Improving User Experience, One Field at a Time – Again
Most of the systems we develop here are CURTIS Digital now have a input pattern around Twitter handle inputs, e.g., @quotientaustin or @social_quotient . This is commonly found in a user profile management screen, a content management system CMS form, or integrated systems where several Twitter handles are parsed for data to present in another context. There are several common ways to approach this request to the user.
- Text input box with each handle separated by a comma
- Text area with each item on a new row
- A repeating text input – so users can keep adding another
- Tag input
We find that users often have issues with these input criteria – similar to the input of http:// found in our previous post , users are unsure if they need to enter the @ sign or just the name as they copy from other sources. It becomes a bit of a hassle to have them correct themselves while trying to get this simple task completed. Each of the above input patterns has its own set of issues.
1.Visual cues that imply separation between values are not clear (example).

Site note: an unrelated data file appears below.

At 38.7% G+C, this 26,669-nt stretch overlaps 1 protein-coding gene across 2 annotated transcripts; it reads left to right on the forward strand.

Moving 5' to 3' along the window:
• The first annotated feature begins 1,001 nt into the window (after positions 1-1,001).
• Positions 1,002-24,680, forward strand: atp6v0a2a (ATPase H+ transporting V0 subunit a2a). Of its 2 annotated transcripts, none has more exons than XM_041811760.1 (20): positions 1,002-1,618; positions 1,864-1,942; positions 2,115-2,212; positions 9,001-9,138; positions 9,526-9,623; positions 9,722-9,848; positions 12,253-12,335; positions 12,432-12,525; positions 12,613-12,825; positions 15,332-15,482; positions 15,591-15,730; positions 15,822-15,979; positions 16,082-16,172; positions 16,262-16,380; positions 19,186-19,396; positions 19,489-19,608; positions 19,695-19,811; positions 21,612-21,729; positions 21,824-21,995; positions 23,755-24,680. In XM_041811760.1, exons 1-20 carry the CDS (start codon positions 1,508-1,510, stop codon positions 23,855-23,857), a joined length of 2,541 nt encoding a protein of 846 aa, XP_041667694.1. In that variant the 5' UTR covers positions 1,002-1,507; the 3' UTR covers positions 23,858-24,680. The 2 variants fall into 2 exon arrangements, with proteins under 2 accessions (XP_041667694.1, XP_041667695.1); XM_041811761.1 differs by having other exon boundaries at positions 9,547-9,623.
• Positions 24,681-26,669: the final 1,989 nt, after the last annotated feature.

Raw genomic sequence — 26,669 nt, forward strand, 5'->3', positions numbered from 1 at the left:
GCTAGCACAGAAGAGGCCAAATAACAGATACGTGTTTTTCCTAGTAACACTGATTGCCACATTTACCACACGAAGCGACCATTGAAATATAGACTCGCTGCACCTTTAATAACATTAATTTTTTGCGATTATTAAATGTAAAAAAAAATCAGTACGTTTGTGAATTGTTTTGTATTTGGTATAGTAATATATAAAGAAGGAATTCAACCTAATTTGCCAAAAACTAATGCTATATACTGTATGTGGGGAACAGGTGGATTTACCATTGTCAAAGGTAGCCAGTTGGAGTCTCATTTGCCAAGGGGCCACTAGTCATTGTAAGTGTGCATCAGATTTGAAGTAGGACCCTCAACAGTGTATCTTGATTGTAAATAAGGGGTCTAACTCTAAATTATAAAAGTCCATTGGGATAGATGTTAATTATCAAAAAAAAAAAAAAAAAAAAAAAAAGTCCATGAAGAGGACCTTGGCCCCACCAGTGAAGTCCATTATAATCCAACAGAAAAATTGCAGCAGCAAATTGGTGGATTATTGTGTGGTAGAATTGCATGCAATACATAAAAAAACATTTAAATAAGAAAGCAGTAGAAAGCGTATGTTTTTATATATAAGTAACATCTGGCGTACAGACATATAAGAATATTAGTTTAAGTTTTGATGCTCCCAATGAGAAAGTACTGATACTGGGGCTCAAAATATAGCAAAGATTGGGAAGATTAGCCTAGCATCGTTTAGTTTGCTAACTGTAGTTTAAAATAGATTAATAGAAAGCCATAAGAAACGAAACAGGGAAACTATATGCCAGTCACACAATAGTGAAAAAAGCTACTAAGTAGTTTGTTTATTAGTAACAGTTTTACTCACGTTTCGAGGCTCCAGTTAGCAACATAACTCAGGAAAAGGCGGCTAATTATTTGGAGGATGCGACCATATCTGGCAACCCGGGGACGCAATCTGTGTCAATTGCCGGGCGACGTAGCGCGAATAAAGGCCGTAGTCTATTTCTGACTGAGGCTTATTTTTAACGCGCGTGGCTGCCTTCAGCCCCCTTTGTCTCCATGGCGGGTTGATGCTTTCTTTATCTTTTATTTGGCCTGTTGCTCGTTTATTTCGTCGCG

2.This takes up a lot of space and is not well targeted for “a few”
3.Repeating input patterns are so… Web 2.0
4.People can feel weird about hitting [enter] on the Internet; also, readability issues for long lists”] on the internet. Also noteworthy – with a lot of values it can be difficult/impossible to read
We like the tag input pattern, as seen in a lot of social media sites and systems. It offers clear delineation between values, takes up very little space, and unlike many other patterns it offers a one-click method for removing something from the list.
So, to help users, we moved forward with tag inputs as the pattern but then found that people sometimes entered @ and sometimes did not. To resolve this problem, we had a couple options: take it server side and just clean up the mess or find a way to do it client-side so users could be a part of the decisions we were making with their inputs. Since we feel that users need to be part of the data process and see what transformations we are making, we created a small script to run against the inputs, looking for the @ sign (or rather a missing @ sign) on the handle, and then add it to the input. We have found that this helps keep users fingers on the keyboard, leading to fewer re-entries and fewer failed form submissions.
As with most user experience UX recommendations, it is important to make sure that the implementation reduces end-user friction and gets them closer to the goals you have for them.
Check the demo and code- Enjoy!